Unless you believe in religious or natural laws that transcend the existence of human beings and the necessity for a legitimization and thus a prioritization and are treated as "absolute", ...
... then you pretty much come to the conclusion that "rights" don't exist in a void. Rights are part of the social code of conduct of a society. Without other people, there are no rights. Simply because there's no one to honor or violate your rights. You could argue with "laws of nature" in the sense of physical cause and effect relations but that's a different kind of animal entirely. These laws describe behavior they don't prescribe it, if someone broke the rules of nature their is no "supreme court of nature" again religious people might believe in a "divine judgement" but that requires faith rather than reason.
So given that rights aren't absolute, but a social construct, something that humans collectively made up, it's apparent that they are not beyond the necessity of a purpose. They exist because it serves a mutually agreed upon useful purpose if people behaved like that. Now ideally the reason for that is that this purpose is mutually beneficial for the individual directly and/or indirectly because they secure a peaceful coexistence which again is beneficial for the individuals enjoying peace and mutual prosperity.
The less ideal version of this is "forcing agreement", i.e. "might makes right" and a legitimization of rights through the fact of punishment for violation. However while in that case these rights are treated as if they were absolute, in practical reality they behave more like "laws of nature" in the sense that there is no intrinsic motivation to honor them, they are just there and you try your best to work around and break them where possible and beneficial. There's no moral reason to accept unjust laws or rights and work towards upholding them.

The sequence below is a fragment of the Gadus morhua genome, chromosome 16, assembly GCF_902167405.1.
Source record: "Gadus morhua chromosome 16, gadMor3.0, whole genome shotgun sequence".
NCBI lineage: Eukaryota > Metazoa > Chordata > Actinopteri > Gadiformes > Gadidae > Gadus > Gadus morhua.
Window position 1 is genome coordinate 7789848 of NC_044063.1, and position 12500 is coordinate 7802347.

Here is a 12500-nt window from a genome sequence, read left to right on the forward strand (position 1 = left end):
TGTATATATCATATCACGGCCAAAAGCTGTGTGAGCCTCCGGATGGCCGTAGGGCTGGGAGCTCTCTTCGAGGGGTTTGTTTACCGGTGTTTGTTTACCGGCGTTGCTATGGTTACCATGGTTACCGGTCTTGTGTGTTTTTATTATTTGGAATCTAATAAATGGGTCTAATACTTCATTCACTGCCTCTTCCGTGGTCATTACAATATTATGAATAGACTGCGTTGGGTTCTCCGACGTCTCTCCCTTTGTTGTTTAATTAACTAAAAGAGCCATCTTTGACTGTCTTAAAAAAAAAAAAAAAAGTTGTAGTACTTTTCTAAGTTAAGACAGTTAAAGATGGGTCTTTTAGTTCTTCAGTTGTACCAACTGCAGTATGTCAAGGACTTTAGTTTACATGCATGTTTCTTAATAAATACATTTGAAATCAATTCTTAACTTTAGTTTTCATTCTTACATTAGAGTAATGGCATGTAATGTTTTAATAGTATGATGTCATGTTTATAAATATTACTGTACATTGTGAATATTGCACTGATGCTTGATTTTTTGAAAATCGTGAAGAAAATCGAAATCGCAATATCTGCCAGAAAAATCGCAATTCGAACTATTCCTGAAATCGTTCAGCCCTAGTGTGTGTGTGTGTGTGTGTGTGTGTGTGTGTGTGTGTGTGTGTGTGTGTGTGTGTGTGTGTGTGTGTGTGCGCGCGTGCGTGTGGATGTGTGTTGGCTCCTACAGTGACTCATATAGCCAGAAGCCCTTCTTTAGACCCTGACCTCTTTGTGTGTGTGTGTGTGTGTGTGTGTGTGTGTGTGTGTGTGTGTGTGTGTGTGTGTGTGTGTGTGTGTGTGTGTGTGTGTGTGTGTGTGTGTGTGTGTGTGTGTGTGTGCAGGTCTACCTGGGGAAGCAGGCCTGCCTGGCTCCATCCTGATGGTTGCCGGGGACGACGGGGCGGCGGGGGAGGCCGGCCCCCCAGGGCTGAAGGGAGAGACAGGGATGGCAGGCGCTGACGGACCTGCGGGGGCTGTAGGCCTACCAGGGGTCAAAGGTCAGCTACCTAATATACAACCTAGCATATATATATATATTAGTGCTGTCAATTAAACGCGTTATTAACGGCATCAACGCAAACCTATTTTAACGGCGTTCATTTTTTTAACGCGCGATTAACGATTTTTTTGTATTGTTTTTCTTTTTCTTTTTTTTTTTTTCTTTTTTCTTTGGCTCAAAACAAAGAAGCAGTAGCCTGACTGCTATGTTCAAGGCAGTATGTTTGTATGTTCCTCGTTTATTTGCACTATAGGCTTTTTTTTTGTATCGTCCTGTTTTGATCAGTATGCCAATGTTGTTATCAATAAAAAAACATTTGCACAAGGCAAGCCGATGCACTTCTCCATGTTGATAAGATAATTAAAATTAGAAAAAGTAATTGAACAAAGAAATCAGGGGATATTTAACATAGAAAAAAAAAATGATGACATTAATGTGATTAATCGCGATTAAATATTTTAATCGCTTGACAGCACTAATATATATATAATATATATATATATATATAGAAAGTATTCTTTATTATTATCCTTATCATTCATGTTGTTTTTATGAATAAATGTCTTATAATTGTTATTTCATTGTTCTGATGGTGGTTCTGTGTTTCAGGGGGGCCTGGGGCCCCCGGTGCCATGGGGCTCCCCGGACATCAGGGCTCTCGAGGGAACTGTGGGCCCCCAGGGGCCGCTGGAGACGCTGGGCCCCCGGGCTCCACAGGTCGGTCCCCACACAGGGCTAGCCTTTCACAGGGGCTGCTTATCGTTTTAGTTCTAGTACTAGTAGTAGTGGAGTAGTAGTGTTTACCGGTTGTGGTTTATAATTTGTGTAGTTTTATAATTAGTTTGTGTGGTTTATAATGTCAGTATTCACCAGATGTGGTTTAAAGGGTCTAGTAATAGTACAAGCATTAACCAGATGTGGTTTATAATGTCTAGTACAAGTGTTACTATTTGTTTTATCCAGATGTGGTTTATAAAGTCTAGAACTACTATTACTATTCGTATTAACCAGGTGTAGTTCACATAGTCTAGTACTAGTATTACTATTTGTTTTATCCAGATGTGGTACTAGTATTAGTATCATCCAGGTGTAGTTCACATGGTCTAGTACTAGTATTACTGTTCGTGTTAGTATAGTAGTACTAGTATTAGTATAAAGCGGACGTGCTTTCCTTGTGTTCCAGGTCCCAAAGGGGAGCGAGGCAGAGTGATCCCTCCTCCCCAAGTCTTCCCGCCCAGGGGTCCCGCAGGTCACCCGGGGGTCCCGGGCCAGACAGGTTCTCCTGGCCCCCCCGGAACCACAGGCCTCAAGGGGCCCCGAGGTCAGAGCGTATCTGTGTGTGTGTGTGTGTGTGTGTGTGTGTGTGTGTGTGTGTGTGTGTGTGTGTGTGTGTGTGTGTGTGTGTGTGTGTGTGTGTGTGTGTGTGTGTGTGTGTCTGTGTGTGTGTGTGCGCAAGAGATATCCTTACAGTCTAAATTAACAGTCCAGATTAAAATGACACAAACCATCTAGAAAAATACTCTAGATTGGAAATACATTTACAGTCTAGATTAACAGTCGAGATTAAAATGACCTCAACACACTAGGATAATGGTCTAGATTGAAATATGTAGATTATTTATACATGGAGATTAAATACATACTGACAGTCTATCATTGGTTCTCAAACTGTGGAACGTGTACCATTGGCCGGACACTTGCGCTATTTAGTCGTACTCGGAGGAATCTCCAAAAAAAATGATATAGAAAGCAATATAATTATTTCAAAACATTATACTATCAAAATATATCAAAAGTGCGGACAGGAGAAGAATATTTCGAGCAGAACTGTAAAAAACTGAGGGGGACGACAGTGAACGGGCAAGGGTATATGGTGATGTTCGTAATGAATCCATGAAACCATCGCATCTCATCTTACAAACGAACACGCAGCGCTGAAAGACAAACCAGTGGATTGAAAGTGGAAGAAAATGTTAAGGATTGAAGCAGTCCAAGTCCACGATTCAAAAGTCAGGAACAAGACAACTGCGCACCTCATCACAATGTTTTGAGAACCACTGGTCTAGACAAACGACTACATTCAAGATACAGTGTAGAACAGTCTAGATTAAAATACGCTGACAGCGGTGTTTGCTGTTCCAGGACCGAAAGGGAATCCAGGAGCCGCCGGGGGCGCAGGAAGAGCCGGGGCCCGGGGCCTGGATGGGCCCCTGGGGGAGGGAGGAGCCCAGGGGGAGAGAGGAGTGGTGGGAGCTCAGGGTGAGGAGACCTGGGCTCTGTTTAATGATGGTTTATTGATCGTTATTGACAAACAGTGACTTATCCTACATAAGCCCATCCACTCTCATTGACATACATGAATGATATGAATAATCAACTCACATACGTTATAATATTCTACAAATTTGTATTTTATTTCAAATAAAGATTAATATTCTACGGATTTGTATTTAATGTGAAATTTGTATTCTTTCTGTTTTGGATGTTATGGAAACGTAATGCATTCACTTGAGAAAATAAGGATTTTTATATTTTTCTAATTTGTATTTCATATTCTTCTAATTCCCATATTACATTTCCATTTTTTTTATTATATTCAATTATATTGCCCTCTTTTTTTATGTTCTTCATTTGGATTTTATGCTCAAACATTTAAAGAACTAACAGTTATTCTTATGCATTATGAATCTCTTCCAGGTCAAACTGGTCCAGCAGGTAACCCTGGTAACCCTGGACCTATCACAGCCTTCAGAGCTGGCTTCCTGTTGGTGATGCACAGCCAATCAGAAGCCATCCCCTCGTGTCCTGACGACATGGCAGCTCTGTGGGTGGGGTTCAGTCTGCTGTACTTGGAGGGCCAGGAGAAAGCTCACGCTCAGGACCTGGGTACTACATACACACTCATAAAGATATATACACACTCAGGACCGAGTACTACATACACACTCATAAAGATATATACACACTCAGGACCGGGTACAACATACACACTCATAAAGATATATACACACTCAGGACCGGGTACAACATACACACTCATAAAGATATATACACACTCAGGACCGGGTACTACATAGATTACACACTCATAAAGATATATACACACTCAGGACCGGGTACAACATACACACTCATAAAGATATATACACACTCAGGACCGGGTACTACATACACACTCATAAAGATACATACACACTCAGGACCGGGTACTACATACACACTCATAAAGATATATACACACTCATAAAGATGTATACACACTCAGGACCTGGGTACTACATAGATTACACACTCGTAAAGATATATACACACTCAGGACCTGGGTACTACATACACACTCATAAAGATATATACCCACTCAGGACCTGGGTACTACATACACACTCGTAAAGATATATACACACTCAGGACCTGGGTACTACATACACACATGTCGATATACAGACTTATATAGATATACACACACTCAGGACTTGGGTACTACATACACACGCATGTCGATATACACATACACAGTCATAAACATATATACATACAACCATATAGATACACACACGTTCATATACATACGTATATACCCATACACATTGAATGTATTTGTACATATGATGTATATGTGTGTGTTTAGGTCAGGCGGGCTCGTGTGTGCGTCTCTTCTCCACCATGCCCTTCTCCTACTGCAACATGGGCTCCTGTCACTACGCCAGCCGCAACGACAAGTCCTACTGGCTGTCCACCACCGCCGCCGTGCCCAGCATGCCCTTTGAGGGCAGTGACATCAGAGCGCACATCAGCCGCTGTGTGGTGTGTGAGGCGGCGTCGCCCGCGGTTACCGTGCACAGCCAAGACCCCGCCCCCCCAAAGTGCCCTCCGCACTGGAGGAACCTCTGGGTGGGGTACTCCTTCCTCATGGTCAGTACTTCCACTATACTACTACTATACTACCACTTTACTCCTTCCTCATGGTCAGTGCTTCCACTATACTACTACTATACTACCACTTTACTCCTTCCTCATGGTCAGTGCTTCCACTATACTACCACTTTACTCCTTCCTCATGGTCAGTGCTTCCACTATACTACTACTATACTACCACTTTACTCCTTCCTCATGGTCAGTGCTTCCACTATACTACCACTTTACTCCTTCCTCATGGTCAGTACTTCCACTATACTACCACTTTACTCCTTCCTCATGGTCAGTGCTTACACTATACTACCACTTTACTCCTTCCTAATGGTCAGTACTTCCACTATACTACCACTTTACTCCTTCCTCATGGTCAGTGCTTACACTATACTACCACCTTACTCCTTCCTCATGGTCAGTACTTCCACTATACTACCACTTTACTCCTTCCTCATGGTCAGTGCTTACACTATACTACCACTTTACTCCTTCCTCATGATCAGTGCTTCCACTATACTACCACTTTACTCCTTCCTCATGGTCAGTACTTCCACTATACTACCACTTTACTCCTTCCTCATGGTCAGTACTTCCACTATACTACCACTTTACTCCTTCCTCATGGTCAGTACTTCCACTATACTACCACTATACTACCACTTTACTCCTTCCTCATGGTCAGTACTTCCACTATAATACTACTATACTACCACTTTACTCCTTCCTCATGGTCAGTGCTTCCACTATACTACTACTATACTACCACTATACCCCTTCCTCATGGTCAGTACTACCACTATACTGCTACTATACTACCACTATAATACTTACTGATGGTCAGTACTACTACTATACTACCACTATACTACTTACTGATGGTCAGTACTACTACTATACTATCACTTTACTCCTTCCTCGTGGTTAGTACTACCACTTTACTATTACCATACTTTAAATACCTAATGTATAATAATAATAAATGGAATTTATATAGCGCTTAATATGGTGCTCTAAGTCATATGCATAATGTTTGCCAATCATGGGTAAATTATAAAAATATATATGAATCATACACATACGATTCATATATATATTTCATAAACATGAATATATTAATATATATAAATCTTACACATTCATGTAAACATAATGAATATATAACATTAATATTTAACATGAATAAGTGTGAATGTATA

So the idea of absolute property rights is somewhat contradictory as the concept of property only makes sense in the presence of other people. Nature doesn't care about your property, of course you can define it by your ability to defend the possession of something, but then it's obviously not a meaningful right, but more of a personal motivation and an act.
So very few people consider this to be an absolute right. The more reasonable approach is to consider the benefits and drawbacks of it and how they relate to other rights, needs and desires. So for example a limited right to property allows the individual to have privacy, to "build something" to make something a part of oneself and to shape a miniature world of one's own, that provides some sense of purpose, security, expression, agency, satisfaction, peace aso.
However when you treat it not as absolute but as provider of these values, then they are related to other desires and they aren't just qualitative but also quantitative. Like they don't scale indefinitely, at some point the things that you own end up owning you, what used to provide utility now requires maintenance. Also for obvious reasons other things are more important, all the property in the world mean nothing if your dead or severely injured so that might take priority in most situations, or if you're lonely, depressed, ill of any kind and so on.
So in most jurisdictions you'd rate theft as less severe than robbery (coercion), or mutilation and murder.
So as the goal is not absolutely ultimately good, it's no longer reasonable to apply any means necessary but only those proportional to the outcome and that don't do more harm than good.
Now for the final trouble with all of that. People will, based on their own immediate conditions have different lists of priorities and even if they agree on the same goals and rights they might do so for very different reasons, so their proportional might not be your proportional. And if you push people to the edge of an existential crisis "proportional" to "life or death" can be a very dangerous concept.